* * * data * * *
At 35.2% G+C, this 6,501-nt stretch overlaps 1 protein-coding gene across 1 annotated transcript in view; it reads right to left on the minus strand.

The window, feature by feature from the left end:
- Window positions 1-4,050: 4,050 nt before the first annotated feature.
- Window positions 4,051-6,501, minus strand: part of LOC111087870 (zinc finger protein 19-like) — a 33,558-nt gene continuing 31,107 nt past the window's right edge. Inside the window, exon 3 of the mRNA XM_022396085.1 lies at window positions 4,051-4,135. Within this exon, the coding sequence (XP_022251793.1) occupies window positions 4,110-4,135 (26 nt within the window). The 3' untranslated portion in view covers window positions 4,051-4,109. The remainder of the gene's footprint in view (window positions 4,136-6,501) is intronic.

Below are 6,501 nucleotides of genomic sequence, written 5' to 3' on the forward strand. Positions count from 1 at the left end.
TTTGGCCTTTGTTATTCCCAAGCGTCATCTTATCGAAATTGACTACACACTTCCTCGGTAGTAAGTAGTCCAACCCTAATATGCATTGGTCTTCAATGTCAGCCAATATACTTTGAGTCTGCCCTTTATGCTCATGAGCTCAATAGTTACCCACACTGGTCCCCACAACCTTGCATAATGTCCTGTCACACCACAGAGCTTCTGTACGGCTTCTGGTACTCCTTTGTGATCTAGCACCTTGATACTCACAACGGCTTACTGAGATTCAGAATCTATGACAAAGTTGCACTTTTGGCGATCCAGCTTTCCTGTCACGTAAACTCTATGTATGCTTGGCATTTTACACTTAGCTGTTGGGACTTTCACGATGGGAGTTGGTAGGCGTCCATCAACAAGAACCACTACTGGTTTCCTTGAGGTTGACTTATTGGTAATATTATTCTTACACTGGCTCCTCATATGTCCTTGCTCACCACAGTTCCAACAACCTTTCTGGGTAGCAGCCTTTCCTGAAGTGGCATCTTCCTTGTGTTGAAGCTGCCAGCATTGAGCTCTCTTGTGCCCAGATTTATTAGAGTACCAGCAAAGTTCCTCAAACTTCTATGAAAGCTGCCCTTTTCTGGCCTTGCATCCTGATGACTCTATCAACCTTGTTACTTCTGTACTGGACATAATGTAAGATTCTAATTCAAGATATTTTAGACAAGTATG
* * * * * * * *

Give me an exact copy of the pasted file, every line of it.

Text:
At 35.2% G+C, this 6,501-nt stretch overlaps 1 protein-coding gene across 1 annotated transcript in view; it reads right to left on the minus strand.

The window, feature by feature from the left end:
- Window positions 1-4,050: 4,050 nt before the first annotated feature.
- Window positions 4,051-6,501, minus strand: part of LOC111087870 (zinc finger protein 19-like) — a 33,558-nt gene continuing 31,107 nt past the window's right edge. Inside the window, exon 3 of the mRNA XM_022396085.1 lies at window positions 4,051-4,135. Within this exon, the coding sequence (XP_022251793.1) occupies window positions 4,110-4,135 (26 nt within the window). The 3' untranslated portion in view covers window positions 4,051-4,109. The remainder of the gene's footprint in view (window positions 4,136-6,501) is intronic.

Below are 6,501 nucleotides of genomic sequence, written 5' to 3' on the forward strand. Positions count from 1 at the left end.
TTTGGCCTTTGTTATTCCCAAGCGTCATCTTATCGAAATTGACTACACACTTCCTCGGTAGTAAGTAGTCCAACCCTAATATGCATTGGTCTTCAATGTCAGCCAATATACTTTGAGTCTGCCCTTTATGCTCATGAGCTCAATAGTTACCCACACTGGTCCCCACAACCTTGCATAATGTCCTGTCACACCACAGAGCTTCTGTACGGCTTCTGGTACTCCTTTGTGATCTAGCACCTTGATACTCACAACGGCTTACTGAGATTCAGAATCTATGACAAAGTTGCACTTTTGGCGATCCAGCTTTCCTGTCACGTAAACTCTATGTATGCTTGGCATTTTACACTTAGCTGTTGGGACTTTCACGATGGGAGTTGGTAGGCGTCCATCAACAAGAACCACTACTGGTTTCCTTGAGGTTGACTTATTGGTAATATTATTCTTACACTGGCTCCTCATATGTCCTTGCTCACCACAGTTCCAACAACCTTTCTGGGTAGCAGCCTTTCCTGAAGTGGCATCTTCCTTGTGTTGAAGCTGCCAGCATTGAGCTCTCTTGTGCCCAGATTTATTAGAGTACCAGCAAAGTTCCTCAAACTTCTATGAAAGCTGCCCTTTTCTGGCCTTGCATCCTGATGACTCTATCAACCTTGTTACTTCTGTACTGGACATAATGTAAGATTCTAATTCAAGATATTTTAGACAAGTATG